VIP Tone enables outsourcing of all of a school’s technology issues

VIP Tone enables outsourcing of all of a school’s technology issues

VIP Tone (Half Moon Bay, CA, is not another, says Robert Iskander, founder, chairman and ceo of the new company. The company’s vision for outsourcing an organization’s technology needs goes beyond an ASP offering and browser-based access to resources. While that is a component of the comprehensive “e-integrator” offering, services also include consulting assessments of technology needs along the lines of EDS (Plano, TX, or Accenture (previously known as Andersen Consulting, And they lease the hardware, arrange for broadband access and provide training and customer support.

Most importantly however, VIP Tone provides the middleware that makes the system function smoothly. VIP Tone’s middleware operates from a single database that allows information to be shared between applications. The middleware also customizes the system for individual users, authenticating each user and creating unique access to the portal. Compatible data also offers schools the assurance that they can easily switch from one software vendor to another.

VIP is an acronym for vertically integrated portal. While the company plans to pursue numerous markets, it is beginning with K-12 education and Iskander does not expect to even consider other markets until their education offering is fully refined. That will probably require at least a year. Iskander, previously director of global K-12 education market for Sun Microsystems, was the founder of the SchoolTone Alliance. That nonprofit organization was established to align the industry behind the vision of portal computing for schools. Iskander says that customers liked the vision, but they needed one source that could implement it. Furthermore, says Iskander, vendors needed a common conduit to the customer.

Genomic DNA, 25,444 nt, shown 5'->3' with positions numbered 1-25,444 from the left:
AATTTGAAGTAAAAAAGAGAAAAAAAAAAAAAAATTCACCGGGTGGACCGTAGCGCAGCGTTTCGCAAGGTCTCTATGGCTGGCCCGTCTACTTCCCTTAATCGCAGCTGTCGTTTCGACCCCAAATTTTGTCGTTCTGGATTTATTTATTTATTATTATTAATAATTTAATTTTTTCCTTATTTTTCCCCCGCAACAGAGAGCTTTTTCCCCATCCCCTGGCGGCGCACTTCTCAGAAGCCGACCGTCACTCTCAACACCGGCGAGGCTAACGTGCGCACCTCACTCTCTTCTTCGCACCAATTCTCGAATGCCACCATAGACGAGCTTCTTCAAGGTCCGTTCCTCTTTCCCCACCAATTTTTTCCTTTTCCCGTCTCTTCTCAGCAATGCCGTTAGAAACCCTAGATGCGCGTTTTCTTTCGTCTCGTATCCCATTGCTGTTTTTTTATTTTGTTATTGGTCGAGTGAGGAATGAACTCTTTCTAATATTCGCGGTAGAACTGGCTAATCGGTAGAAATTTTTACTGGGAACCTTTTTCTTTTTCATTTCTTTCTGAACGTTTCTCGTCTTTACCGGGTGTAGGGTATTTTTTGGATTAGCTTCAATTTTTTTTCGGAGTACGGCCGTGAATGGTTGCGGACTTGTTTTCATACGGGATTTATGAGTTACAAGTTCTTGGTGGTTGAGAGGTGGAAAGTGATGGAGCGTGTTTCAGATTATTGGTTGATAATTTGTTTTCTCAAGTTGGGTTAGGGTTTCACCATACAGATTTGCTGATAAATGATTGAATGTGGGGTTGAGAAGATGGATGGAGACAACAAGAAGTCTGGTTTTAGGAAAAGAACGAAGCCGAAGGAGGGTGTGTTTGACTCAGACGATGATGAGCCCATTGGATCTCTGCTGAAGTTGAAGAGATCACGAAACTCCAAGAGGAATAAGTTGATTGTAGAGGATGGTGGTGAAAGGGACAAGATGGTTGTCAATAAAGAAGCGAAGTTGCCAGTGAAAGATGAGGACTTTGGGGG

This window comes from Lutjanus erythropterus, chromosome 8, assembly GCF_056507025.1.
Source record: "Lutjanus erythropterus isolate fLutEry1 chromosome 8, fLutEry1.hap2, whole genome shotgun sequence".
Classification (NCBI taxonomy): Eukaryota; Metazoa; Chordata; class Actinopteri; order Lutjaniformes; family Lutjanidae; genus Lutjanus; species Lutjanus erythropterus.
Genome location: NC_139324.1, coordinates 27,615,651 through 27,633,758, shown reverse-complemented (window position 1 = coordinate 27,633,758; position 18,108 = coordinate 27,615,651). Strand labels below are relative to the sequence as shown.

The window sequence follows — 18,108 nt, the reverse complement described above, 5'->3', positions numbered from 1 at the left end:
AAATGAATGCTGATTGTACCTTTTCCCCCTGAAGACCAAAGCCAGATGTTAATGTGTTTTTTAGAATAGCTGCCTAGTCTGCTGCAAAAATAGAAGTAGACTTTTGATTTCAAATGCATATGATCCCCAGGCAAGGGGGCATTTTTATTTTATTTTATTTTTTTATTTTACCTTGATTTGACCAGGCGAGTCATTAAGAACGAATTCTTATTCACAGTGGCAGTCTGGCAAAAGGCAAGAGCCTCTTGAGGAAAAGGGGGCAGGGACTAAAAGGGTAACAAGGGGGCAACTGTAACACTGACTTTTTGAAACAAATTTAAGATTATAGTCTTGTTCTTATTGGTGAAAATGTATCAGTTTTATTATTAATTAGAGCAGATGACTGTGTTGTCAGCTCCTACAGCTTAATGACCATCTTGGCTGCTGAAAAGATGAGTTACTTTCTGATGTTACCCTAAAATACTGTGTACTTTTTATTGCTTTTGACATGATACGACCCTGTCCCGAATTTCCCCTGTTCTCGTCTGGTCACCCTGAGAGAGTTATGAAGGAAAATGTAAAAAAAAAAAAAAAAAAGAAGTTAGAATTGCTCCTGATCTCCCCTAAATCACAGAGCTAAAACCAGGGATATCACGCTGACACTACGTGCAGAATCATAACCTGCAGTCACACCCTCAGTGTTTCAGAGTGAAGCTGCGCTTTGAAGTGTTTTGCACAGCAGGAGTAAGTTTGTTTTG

Partnerships Key to Success

Sun is a strategic technology partner for the new venture, along with Oracle and Cisco. Content partners will also be key to the success of the venture because schools must be able to get the curricular and administrative software they want. Iskander anticipates being able to add any vendor that a school requests. His intention is to provide schools with the broadest possible choices of competitors in every area. He does, for example, expect to integrate e-procurement solutions, and several of those players will be available to districts to choose from.

But agreements must first be defined. VIP Tone, for example, is creating a unified subscription model for all software vendors that will likely be based on a per-student/per-year model, and vendors must be able to work with that licensing mode. VIP tone must also negotiate its share of the subscription fee.

The company has announced agreements with (San Diego, CA,, Schepp Turner Productions, LLP (Muncie, IN,, iMind Education Systems (Corte Madera, CA,, PowerSchool (Folsom, CA, and Youthline USA (Howell, NJ, www.youthuine-usa). Iskander expects to announce three to four times that number by mid March.

Benefits for Content Partners